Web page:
• C
    : A stallable memory system
    This memory system is stallable because two reads are mapped to the same port in the same cycle. The two reads happen at the same time. These reads require collision arbitration to manage their port access requests, and arbitration can affect throughput.
A kernel memory system consists of the following parts:
Part
Description
Port
A memory
port
corresponds to either a read-operation or a write-operation in the datapath. A port is connected to one or more load-store unit (LSU). An LSU can be connected to multiple ports.
Bank
A memory
bank
is a division of the kerney memory system that contains a subset of the data stored. That is, all of the data stored for a kernel is split across banks, with each bank containing a unique piece of the stored data.
A memory system always has at least one bank.
Replicate
A memory bank
replicate
is a copy of the data in the memory bank with its own ports. All replicates in a bank contain the same data. Each replicate can be accessed independent of the others
A memory bank always has at least one replicate.
Private Copy
A
private copy
is a copy of the data in a replicate that is created for nested loops to enable concurrent iterations of the outer loop.
A
replicate
can comprise multiple private copies, with each iteration of an outer loop having its own private copy. Because each outer loop iteration has its own private copy, private copies are not expected to contain the same data.
The following figure illustrates the relationship between banks, replicates, ports, and private copies:
Schematic Representation of Kernel Memories Showing the Relationship between Banks, Replicates, Ports, and Private Copies
Schematic Representation of Local Memories Showing the Relationship between Banks, Replicates, Ports, and Private Copies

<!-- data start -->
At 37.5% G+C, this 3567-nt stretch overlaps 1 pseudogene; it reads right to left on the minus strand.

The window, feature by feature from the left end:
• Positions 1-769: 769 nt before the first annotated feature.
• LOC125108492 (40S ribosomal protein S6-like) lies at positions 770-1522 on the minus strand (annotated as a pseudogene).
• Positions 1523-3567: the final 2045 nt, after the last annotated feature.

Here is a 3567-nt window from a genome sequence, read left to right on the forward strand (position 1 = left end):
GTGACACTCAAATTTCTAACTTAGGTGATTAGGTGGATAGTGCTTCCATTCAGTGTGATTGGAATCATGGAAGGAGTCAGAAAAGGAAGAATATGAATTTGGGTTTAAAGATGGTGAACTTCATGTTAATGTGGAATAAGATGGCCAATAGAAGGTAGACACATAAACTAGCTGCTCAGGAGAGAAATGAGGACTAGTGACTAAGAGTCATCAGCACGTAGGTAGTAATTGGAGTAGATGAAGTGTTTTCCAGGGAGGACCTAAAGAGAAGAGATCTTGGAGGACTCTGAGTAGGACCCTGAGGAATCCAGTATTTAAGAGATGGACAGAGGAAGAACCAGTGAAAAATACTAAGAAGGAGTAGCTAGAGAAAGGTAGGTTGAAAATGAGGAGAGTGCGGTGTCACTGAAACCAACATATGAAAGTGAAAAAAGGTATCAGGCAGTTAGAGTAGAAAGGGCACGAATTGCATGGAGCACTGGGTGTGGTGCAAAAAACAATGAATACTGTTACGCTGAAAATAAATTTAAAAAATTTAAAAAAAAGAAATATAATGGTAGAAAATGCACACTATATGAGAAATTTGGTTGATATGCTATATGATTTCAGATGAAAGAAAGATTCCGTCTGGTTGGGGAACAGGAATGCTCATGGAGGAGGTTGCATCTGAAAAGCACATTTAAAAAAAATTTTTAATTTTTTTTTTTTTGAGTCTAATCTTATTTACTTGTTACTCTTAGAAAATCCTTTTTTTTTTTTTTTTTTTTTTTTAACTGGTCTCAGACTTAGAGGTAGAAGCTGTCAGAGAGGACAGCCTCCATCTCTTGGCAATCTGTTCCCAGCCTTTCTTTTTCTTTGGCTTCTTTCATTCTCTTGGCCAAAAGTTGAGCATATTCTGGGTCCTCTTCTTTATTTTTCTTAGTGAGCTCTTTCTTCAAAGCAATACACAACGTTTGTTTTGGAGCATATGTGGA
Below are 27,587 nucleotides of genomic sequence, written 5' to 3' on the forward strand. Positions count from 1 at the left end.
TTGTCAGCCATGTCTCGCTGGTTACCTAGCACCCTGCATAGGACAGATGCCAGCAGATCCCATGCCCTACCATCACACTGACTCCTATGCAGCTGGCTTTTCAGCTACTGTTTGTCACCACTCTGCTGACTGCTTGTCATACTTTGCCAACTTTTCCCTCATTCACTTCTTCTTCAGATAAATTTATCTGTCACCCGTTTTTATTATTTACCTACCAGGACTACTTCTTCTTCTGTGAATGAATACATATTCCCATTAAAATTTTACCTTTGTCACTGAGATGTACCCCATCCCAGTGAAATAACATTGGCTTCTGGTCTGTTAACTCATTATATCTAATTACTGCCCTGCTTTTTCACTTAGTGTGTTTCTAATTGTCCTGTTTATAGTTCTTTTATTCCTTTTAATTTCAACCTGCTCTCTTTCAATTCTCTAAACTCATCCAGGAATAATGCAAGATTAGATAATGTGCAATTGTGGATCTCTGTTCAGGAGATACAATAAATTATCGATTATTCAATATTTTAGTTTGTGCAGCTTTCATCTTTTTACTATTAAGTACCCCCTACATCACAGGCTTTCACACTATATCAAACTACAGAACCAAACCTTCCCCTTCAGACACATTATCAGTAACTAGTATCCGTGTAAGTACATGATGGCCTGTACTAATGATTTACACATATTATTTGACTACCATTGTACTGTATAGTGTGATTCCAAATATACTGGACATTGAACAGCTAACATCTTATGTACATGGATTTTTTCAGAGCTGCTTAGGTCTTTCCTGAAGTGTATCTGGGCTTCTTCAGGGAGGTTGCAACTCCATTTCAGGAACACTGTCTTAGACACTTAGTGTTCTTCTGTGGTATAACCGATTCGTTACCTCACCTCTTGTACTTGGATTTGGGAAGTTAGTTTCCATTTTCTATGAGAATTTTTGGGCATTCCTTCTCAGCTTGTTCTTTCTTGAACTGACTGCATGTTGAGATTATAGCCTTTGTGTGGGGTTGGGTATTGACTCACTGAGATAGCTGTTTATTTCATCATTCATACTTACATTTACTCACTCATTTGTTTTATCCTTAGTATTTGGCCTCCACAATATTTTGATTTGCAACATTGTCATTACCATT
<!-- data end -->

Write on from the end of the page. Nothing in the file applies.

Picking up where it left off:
Strategies That Enable Concurrent Stall-Free Memory Accesses

The compiler uses a variety of strategies to ensure that concurrent accesses are stall-free including:
Despite the compiler’s best efforts, the kernel memory system can still be stallable. This might happen due to resource constraints or memory attributes defined in your source code. In that case, the compiler tries to minimize the hardware resources consumed by the arbitrated memory system.

Product and Performance Information

1

Intel's compilers may or may not optimize to the same degree for non-Intel microprocessors for optimizations that are not unique to Intel microprocessors. These optimizations include SSE2, SSE3, and SSSE3 instruction sets and other optimizations. Intel does not guarantee the availability, functionality, or effectiveness of any optimization on microprocessors not manufactured by Intel. Microprocessor-dependent optimizations in this product are intended for use with Intel microprocessors. Certain optimizations not specific to Intel microarchitecture are reserved for Intel microprocessors. Please refer to the applicable product User and Reference Guides for more information regarding the specific instruction sets covered by this notice.

Notice revision #20110804